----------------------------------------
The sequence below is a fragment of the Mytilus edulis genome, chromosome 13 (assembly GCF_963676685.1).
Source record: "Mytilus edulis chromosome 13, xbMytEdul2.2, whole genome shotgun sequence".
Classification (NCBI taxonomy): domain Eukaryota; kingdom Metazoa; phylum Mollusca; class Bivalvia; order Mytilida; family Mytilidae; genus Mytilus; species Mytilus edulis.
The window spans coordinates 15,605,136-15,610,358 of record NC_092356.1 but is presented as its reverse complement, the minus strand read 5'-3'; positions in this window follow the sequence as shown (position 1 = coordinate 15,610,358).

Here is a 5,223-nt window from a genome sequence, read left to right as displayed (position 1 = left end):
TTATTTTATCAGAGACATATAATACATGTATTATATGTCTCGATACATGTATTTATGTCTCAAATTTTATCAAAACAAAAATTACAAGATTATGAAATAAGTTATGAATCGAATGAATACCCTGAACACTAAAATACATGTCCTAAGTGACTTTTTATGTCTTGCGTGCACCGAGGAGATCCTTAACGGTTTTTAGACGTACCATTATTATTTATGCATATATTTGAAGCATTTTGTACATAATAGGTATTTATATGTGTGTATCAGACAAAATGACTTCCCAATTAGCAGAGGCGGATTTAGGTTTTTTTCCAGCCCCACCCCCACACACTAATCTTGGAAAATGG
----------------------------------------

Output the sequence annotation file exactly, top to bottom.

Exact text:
The sequence below is a fragment of the Mytilus edulis genome, chromosome 13 (assembly GCF_963676685.1).
Source record: "Mytilus edulis chromosome 13, xbMytEdul2.2, whole genome shotgun sequence".
Classification (NCBI taxonomy): domain Eukaryota; kingdom Metazoa; phylum Mollusca; class Bivalvia; order Mytilida; family Mytilidae; genus Mytilus; species Mytilus edulis.
The window spans coordinates 15,605,136-15,610,358 of record NC_092356.1 but is presented as its reverse complement, the minus strand read 5'-3'; positions in this window follow the sequence as shown (position 1 = coordinate 15,610,358).

Here is a 5,223-nt window from a genome sequence, read left to right as displayed (position 1 = left end):
TTATTTTATCAGAGACATATAATACATGTATTATATGTCTCGATACATGTATTTATGTCTCAAATTTTATCAAAACAAAAATTACAAGATTATGAAATAAGTTATGAATCGAATGAATACCCTGAACACTAAAATACATGTCCTAAGTGACTTTTTATGTCTTGCGTGCACCGAGGAGATCCTTAACGGTTTTTAGACGTACCATTATTATTTATGCATATATTTGAAGCATTTTGTACATAATAGGTATTTATATGTGTGTATCAGACAAAATGACTTCCCAATTAGCAGAGGCGGATTTAGGTTTTTTTCCAGCCCCACCCCCACACACTAATCTTGGAAAATGG